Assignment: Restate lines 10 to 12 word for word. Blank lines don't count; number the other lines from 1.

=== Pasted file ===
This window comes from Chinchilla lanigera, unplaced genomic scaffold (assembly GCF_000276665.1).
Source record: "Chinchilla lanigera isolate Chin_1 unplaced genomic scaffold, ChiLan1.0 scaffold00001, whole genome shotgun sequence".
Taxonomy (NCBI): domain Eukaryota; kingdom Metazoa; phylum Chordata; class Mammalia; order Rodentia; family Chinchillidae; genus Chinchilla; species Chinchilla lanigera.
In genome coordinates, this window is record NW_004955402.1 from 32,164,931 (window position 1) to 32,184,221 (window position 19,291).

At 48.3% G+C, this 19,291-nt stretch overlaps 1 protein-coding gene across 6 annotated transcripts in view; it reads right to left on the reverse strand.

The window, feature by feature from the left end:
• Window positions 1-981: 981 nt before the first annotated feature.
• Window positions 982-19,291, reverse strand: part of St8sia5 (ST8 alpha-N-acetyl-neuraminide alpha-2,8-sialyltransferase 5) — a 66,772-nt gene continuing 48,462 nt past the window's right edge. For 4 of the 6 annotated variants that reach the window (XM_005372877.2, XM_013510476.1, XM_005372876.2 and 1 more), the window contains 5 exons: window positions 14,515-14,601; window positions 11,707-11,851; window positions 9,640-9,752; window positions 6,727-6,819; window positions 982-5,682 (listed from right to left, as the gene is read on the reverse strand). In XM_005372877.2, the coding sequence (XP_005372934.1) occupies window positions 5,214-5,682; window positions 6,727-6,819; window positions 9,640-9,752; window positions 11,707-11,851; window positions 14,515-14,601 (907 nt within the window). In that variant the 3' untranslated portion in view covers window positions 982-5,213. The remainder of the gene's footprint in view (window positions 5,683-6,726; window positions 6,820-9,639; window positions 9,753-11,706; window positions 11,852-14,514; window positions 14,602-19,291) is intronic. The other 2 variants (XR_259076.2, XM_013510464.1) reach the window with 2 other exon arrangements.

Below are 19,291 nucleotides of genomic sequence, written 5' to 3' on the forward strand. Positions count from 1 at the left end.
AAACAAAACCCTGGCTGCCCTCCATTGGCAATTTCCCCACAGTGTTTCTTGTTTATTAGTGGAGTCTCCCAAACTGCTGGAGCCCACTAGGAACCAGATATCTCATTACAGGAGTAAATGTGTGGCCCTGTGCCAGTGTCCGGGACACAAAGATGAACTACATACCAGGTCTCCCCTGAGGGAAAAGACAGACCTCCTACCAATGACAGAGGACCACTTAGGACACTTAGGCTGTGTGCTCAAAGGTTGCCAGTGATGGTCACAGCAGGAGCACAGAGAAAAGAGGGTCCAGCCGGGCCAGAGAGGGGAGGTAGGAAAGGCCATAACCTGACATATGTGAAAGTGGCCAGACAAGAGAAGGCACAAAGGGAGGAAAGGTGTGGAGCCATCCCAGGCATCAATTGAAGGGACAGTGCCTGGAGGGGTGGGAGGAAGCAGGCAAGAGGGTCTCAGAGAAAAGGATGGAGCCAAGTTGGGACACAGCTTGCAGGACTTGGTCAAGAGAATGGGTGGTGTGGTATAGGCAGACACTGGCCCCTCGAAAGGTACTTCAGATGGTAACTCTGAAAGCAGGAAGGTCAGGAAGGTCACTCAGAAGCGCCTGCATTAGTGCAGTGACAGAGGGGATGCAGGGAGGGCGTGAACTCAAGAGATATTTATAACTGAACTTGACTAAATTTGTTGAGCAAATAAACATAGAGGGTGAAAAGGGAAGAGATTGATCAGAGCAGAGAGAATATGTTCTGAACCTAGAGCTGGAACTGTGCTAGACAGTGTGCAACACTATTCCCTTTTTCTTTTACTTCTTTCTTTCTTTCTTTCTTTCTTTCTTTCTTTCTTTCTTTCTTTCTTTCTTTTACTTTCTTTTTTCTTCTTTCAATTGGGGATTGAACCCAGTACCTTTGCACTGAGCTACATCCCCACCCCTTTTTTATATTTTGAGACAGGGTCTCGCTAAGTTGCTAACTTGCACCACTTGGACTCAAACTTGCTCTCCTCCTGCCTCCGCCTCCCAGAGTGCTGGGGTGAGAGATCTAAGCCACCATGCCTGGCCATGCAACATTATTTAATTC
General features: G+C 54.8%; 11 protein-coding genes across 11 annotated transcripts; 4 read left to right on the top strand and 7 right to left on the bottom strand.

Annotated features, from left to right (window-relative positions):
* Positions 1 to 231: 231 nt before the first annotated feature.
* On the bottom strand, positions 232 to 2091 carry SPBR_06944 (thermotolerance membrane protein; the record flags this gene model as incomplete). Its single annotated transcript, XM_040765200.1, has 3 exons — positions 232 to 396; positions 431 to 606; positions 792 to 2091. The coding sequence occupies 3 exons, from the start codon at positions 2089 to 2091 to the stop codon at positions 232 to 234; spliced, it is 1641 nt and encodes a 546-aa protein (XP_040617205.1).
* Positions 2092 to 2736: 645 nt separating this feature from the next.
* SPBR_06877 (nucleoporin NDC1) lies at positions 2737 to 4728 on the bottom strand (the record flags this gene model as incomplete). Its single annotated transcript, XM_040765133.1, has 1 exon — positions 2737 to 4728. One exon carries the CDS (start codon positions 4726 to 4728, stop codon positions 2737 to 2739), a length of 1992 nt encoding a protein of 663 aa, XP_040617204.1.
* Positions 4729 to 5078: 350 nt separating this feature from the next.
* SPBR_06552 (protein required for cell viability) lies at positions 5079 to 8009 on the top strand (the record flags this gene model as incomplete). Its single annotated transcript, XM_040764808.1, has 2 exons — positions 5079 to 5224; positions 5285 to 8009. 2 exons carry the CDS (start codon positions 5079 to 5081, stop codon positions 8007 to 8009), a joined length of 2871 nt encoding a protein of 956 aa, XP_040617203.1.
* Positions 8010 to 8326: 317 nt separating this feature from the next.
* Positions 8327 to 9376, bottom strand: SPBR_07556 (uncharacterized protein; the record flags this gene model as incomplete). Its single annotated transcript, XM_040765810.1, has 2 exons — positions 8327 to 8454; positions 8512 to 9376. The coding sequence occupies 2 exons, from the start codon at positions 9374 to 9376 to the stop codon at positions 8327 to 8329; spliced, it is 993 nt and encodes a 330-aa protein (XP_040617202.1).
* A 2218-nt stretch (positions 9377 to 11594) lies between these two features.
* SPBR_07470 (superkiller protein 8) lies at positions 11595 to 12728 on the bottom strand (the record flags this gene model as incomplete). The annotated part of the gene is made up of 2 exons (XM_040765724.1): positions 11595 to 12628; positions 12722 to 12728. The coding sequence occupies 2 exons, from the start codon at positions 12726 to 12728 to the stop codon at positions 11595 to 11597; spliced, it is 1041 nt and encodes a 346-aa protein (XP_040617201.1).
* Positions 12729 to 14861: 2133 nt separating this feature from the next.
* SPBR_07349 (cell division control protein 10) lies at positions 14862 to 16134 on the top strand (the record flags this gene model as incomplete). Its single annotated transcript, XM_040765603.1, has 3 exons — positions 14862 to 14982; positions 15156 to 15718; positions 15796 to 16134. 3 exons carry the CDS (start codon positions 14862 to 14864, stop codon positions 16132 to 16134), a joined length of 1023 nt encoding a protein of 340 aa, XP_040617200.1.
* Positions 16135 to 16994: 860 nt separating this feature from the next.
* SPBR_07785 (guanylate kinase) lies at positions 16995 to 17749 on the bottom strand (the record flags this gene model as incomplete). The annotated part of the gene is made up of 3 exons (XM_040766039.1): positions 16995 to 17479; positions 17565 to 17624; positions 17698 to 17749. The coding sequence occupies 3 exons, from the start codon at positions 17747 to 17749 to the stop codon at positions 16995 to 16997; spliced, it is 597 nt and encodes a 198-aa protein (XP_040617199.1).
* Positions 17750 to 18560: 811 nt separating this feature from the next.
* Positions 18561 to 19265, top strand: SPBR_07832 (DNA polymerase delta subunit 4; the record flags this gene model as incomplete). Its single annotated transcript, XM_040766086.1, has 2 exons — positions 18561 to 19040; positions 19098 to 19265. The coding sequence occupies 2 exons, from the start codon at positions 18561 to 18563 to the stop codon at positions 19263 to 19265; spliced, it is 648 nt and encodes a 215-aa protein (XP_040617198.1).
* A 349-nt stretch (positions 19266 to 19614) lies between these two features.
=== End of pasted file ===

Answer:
AAACAAAACCCTGGCTGCCCTCCATTGGCAATTTCCCCACAGTGTTTCTTGTTTATTAGTGGAGTCTCCCAAACTGCTGGAGCCCACTAGGAACCAGATATCTCATTACAGGAGTAAATGTGTGGCCCTGTGCCAGTGTCCGGGACACAAAGATGAACTACATACCAGGTCTCCCCTGAGGGAAAAGACAGACCTCCTACCAATGACAGAGGACCACTTAGGACACTTAGGCTGTGTGCTCAAAGGTTGCCAGTGATGGTCACAGCAGGAGCACAGAGAAAAGAGGGTCCAGCCGGGCCAGAGAGGGGAGGTAGGAAAGGCCATAACCTGACATATGTGAAAGTGGCCAGACAAGAGAAGGCACAAAGGGAGGAAAGGTGTGGAGCCATCCCAGGCATCAATTGAAGGGACAGTGCCTGGAGGGGTGGGAGGAAGCAGGCAAGAGGGTCTCAGAGAAAAGGATGGAGCCAAGTTGGGACACAGCTTGCAGGACTTGGTCAAGAGAATGGGTGGTGTGGTATAGGCAGACACTGGCCCCTCGAAAGGTACTTCAGATGGTAACTCTGAAAGCAGGAAGGTCAGGAAGGTCACTCAGAAGCGCCTGCATTAGTGCAGTGACAGAGGGGATGCAGGGAGGGCGTGAACTCAAGAGATATTTATAACTGAACTTGACTAAATTTGTTGAGCAAATAAACATAGAGGGTGAAAAGGGAAGAGATTGATCAGAGCAGAGAGAATATGTTCTGAACCTAGAGCTGGAACTGTGCTAGACAGTGTGCAACACTATTCCCTTTTTCTTTTACTTCTTTCTTTCTTTCTTTCTTTCTTTCTTTCTTTCTTTCTTTCTTTCTTTCTTTTACTTTCTTTTTTCTTCTTTCAATTGGGGATTGAACCCAGTACCTTTGCACTGAGCTACATCCCCACCCCTTTTTTATATTTTGAGACAGGGTCTCGCTAAGTTGCTAACTTGCACCACTTGGACTCAAACTTGCTCTCCTCCTGCCTCCGCCTCCCAGAGTGCTGGGGTGAGAGATCTAAGCCACCATGCCTGGCCATGCAACATTATTTAATTC
General features: G+C 54.8%; 11 protein-coding genes across 11 annotated transcripts; 4 read left to right on the top strand and 7 right to left on the bottom strand.

Annotated features, from left to right (window-relative positions):